With increasing costs adding to the challenges people are facing, feeling emotionally drained, angry, or worried is understandable.
It can be difficult to stop anxious thoughts from becoming intrusive, but there are some steps you can take to help you look after your mental health.
If you feel overwhelmed by anxious thoughts or are thinking about harming yourself in any way, please do not struggle alone. Speak to your GP so they can help you get the help you need. You might also want to consider talking to a free listening support service like the Samaritans (call 116 123 for free, 24 hours a day).
1) Accept that anxiety can affect you physically
It is normal for fear to trigger our natural 'fight or flight' response, preparing us to 'fight' or take 'flight' to run away from danger. This makes your heart beat faster and floods your body with adrenaline, which can make you feel sweaty, dizzy and short of breath.
2) Regain control by focusing on your breathing.
Try this technique to calm your mind and body:
Rest one hand on your chest and the other hand on your stomach.
Breathing normally, notice your chest and stomach moving under each hand.
Now imagine you have a balloon under each hand. As you breathe in through your nose, focus on inflating the balloons equally (it may take a few attempts to get the hang of it).
Move on to focusing on the ‘balloons’ deflating equally as you breathe out. Do this for however long feels comfortable to help you regain a sense of control.
3) Use an app to provide some calm time
If you are finding that anxiety is affecting your sleep, try using music or a mindfulness app to help you rest. Lots of different apps are available, but check if there will be charges to pay before you sign up.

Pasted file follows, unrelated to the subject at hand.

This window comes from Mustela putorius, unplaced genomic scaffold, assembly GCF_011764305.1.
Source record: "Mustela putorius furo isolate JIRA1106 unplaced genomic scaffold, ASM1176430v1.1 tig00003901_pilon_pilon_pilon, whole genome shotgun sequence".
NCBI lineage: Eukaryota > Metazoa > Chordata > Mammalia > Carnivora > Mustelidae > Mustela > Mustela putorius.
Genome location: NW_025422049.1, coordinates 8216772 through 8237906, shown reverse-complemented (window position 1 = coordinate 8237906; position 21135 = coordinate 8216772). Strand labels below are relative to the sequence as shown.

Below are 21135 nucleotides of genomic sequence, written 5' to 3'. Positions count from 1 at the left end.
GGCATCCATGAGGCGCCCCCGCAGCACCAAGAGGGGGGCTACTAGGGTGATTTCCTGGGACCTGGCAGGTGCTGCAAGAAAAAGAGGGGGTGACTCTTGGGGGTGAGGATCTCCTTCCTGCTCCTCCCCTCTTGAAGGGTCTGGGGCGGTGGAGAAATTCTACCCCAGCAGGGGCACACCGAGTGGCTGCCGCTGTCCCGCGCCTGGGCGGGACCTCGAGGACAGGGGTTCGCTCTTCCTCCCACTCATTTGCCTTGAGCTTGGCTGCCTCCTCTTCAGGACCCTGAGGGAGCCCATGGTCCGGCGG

4) Talk to somebody
It can really help to share your worries with a member of your renal team or a family member or friend who is calm and understanding.
Kidney Care UK's advocacy team understand the pressures of living with kidney disease and are always available to listen and support you. Get in touch to arrange a chat with your local advocacy officer.
Don't allow yourself to become isolated with your concerns. Whatever your needs, we're here for you.
5) Practise mindfulness
If thoughts become overwhelming, take a walk or engage in a practical activity. Make sure you focus on the physical task and keep in the moment.
6) Try allocating a specific time to worry
Worrying can easily take over your every thought.
Whenever a worry comes into your head, don’t focus on it – just write it down and try to get on with your day. At a set time, read your notes. This will provide a controlled environment for you to consider what is causing you to feel anxious, nervous or concerned and allow your mind to be free from constant negative thoughts.
Acknowledge that you are doing the very best you can to cope at this time. Repeat this out loud (or in your head): ‘I am doing the very best I can at this time’ in order to challenge and stop intrusive thoughts. Most importantly, follow the advice of your renal team and do not panic.
More strategies to help you manage stress and anxiety
- Our advice and information page about coping with a kidney failure diagnosis offers advice and tips. You can also download our Emotional Resilience leaflet.
- Kidney Care UK's Lead Counsellor, Jackie Pilcher, shares advice about turning negative thinking into positive thinking in difficult times. This can help us to feel empowered and remind us that even when our options are limited, we still have choices.
- Find out more about depression and how to get the help you need.
Additional support for people living with kidney disease
Remember, if you are struggling, you don’t have to suffer in silence. We are here for everyone affected by kidney disease, with emotional, financial and practical support.
If you need financial support, our grants team may be able to help towards domestic costs, household items, travel expenses and training / qualification expenses.